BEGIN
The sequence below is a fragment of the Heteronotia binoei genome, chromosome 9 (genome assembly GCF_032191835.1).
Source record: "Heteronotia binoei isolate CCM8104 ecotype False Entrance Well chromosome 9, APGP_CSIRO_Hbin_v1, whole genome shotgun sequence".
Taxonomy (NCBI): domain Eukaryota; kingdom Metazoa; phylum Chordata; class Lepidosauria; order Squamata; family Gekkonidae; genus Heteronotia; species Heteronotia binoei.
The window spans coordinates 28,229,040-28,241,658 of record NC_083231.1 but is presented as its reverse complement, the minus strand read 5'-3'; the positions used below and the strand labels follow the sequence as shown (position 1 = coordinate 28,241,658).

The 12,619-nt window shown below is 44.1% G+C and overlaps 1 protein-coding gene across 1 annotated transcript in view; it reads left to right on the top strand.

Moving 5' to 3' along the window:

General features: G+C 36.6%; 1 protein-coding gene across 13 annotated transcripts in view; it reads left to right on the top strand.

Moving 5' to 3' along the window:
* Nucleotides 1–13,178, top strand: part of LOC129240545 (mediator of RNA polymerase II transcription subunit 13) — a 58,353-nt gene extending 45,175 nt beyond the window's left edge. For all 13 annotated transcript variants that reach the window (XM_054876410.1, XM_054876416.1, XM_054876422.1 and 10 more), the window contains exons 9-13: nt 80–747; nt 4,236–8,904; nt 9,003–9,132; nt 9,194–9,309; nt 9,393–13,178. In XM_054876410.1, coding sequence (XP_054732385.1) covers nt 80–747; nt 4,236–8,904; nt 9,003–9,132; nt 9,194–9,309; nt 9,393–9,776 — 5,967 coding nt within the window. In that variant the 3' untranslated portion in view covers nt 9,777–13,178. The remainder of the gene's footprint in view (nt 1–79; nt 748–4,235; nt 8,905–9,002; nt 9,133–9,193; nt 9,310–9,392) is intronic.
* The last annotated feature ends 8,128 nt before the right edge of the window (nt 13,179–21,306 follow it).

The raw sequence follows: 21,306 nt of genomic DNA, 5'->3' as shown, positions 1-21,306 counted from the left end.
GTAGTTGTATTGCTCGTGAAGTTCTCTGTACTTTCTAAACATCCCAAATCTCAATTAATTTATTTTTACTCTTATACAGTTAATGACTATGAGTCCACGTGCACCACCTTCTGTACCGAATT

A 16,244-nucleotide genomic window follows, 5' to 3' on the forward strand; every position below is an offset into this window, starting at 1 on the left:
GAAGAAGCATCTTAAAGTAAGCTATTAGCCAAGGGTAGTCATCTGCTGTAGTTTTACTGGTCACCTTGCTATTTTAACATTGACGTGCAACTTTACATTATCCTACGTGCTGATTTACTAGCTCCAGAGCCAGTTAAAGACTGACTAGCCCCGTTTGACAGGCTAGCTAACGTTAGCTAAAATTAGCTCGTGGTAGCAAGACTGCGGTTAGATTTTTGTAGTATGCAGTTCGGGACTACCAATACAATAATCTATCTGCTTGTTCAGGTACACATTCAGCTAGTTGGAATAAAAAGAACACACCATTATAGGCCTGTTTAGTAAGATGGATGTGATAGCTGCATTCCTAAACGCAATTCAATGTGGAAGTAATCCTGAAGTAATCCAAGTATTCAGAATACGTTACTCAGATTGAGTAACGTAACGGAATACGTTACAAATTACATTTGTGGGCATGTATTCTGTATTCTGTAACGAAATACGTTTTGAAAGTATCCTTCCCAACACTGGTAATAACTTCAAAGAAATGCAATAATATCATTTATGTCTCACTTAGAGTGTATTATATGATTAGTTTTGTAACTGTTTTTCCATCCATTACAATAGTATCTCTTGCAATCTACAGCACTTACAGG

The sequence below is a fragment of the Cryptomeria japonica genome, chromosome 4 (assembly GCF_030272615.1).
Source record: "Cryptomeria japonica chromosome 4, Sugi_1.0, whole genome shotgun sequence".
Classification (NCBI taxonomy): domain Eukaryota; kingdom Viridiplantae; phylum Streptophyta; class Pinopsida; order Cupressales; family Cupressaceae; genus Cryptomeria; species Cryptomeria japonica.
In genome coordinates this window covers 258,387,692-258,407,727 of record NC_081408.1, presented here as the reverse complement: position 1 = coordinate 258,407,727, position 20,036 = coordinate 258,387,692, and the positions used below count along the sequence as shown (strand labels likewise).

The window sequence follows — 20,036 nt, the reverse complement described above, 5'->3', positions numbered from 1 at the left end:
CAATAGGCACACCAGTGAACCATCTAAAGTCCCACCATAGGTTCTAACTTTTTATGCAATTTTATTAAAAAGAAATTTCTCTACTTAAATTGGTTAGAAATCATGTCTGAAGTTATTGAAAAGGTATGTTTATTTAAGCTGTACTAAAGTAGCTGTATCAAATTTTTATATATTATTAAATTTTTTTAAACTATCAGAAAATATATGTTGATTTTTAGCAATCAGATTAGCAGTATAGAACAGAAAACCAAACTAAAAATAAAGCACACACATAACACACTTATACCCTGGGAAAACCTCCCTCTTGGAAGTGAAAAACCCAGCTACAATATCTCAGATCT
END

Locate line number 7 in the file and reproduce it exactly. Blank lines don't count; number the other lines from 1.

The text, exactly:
General features: G+C 36.6%; 1 protein-coding gene across 13 annotated transcripts in view; it reads left to right on the top strand.